In 2016, Carlos was playing a normal round of golf. He stepped off the cart into, what was shrouded in grass, a deep sprinkler head. The weight of his body collapsed into the hole, and he suffered a sprained ankle. He continued to play on it. His chase for a number, too great. He continued to walk on it, swing on it, and teach on it. Eventually, his body rejected the lifestyle. An infection set in, and a 90% chance of keeping his leg, fell on the improbable side. From the knee down, Carlos became an amputee.

As a Black golf professional, he was already in the minority. Now as a Black amputee, he’s an outlier. Everything became existentially difficult. Getting dressed. Walking to the tee box. Stairs. Approach shots. Driving to the store. Standing up. But there was never a time between losing his leg and today, where he thought that he wouldn’t golf. In fact, it was never even entertained. The procedure became cathartic. Instead of loss, it was a gain. Perhaps hindsight, but he refers to a war metaphor, “I came out of war, losing only my leg and not my life.”
Back on the green, he surveys an eight foot putt for par. Professionals sink these about 50% of the time. “I automatically feel it because I can feel myself off. Even if it's slight, I know that it is, so that actually helps me.” When he teaches the game, something he’s been doing for twenty years, he preaches that the golf course is an uncontrollable environment. The range, the practice greens, those are semi-controlled. You create the variability, and if you don’t like your lie, you can move it, without consequence. But in life, just like the course, is out of your control.

Carlos laughs at his approach shot that got him to this point. He says reacting to bad golf shots is an adult temper tantrum. You have no idea how to articulate the frustration you have with the circumstances you’ve been given. Gently, he uses this metaphor on the golf course and in life. In this case, a sliced tee shot, into the woods. Pre-amputation Carlos would have reacted completely differently. But, his circumstances, and his lie are things he knows, for a fact, that he cannot change. This brings him peace.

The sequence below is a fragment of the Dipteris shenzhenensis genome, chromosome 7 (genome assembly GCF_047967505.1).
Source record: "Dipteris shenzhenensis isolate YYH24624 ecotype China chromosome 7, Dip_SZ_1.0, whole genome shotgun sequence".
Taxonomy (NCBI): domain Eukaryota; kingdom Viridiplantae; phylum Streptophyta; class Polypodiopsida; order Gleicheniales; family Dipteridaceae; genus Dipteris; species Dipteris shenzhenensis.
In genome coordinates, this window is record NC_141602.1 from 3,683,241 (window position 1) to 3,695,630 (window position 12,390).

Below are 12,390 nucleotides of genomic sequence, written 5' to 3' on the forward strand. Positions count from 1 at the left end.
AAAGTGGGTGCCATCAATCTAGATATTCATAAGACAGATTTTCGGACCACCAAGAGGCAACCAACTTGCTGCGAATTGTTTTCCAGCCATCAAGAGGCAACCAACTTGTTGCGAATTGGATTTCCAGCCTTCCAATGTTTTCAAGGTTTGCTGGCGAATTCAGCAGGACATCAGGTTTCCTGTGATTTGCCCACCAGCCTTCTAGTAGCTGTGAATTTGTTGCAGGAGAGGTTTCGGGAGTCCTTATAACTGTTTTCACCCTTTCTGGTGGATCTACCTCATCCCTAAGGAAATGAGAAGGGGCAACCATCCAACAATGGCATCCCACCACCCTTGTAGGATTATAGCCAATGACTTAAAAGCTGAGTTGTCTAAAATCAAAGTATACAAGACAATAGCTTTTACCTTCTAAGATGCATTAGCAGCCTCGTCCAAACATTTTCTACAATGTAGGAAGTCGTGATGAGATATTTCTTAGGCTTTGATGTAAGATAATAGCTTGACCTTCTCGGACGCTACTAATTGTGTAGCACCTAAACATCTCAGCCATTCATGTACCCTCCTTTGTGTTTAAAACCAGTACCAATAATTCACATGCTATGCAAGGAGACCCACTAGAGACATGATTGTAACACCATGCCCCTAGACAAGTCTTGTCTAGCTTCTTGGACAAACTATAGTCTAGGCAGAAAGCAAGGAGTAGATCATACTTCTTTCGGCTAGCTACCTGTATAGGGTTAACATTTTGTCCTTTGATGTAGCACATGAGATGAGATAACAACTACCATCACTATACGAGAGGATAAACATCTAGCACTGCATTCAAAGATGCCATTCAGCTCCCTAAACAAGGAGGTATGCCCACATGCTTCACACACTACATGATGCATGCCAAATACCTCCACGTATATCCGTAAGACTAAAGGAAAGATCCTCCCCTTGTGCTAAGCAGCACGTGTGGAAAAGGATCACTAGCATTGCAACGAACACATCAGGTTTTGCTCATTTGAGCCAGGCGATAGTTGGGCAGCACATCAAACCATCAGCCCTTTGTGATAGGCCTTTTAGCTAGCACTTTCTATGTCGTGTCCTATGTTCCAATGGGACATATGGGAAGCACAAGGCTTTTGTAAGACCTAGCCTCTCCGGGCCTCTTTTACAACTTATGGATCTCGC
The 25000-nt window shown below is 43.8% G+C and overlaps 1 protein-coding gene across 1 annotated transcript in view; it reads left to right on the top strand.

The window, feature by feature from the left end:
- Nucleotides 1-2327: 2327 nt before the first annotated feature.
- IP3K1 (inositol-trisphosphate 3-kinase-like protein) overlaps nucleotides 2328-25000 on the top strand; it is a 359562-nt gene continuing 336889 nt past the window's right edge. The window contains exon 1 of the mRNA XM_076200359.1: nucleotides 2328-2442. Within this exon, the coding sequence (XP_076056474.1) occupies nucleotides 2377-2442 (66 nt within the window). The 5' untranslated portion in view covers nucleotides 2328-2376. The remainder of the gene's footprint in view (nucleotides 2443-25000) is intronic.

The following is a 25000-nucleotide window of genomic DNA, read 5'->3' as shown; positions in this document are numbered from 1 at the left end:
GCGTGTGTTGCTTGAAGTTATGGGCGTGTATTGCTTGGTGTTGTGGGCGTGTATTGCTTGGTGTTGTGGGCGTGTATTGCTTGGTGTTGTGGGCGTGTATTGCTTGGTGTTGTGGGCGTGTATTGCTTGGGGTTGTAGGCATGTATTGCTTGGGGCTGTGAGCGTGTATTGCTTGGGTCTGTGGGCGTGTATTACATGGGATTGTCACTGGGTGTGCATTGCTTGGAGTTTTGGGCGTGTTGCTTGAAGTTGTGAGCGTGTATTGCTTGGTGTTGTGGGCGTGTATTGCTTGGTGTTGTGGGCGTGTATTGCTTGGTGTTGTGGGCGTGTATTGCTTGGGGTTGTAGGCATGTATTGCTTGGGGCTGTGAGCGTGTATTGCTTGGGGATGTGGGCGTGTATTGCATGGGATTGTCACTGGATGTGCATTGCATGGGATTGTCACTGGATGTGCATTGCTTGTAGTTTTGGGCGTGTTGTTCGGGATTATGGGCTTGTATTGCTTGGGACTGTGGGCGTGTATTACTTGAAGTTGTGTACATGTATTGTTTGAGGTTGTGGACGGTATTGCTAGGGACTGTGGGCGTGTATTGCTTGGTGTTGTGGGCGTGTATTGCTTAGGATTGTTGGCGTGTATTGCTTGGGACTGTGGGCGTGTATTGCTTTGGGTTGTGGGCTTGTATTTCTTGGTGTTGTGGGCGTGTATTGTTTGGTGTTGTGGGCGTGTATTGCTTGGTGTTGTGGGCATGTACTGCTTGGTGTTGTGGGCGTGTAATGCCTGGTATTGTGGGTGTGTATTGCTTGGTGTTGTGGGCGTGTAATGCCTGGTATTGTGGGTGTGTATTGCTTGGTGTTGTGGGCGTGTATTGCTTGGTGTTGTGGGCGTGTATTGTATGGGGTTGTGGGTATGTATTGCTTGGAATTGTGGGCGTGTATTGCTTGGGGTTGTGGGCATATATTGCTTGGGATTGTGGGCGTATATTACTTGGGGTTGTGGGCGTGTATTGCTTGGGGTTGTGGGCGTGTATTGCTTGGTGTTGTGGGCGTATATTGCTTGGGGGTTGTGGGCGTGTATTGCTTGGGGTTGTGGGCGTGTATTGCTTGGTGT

His third shot, deep in the rough, on a slight slope takes away the angle that he’s comfortable with. His prosthetic, his souvenir for defeating Goliath, was actually designed by a golfer, for golf. It connects him to the Earth, in a different way than most golfers. Because most players take their body for granted, his leg acts as an extension, a conduit to feel things the rest of us can’t. He knows that he’ll likely pull this shot off balance, but it’s something he’s not only physically prepared himself for -- but mentally as well.
He opens his stance, and puts the requisite in-to-out swing on plane -- instead shooting straight like you’d imagine, it hooks, almost violently, completely taking the water out of play and back dooring itself onto the green rolling to about eight feet from the hole. Carlos cracks a giant smile. Almost as if he botched his second shot on purpose, so he could show off this magnificent recovery.

Carlos never set out to be a beacon of hope for anyone. But when the uncontrollable happened, he had to quickly adapt to his new reality. He attributes it to a couple things. One, his faith. It’s what keeps him grounded and allowed him to quickly put his new circumstance into perspective and the second is his support system, the people who were at his side when he woke up in the hospital. He says that support system is what he wants to be for other people in the same situation. If a kid that is an amputee sees me, then he goes, "Hey, you know what, I can be a golf professional. I can play golf, I can play competitive golf."

He stands over his putt. “We can only control our personal world, but we can't control the world that's around - the bigger world that's around us.” He strikes it and follows exactly the line that Carlos felt with his body, an entire lifetime, probably more, of wisdom and experience. He smiles and walks toward the hole. Golf, like life, is a volatile game but sometimes you can bend your circumstances and will them into your favor.


Partner: Dylan Simel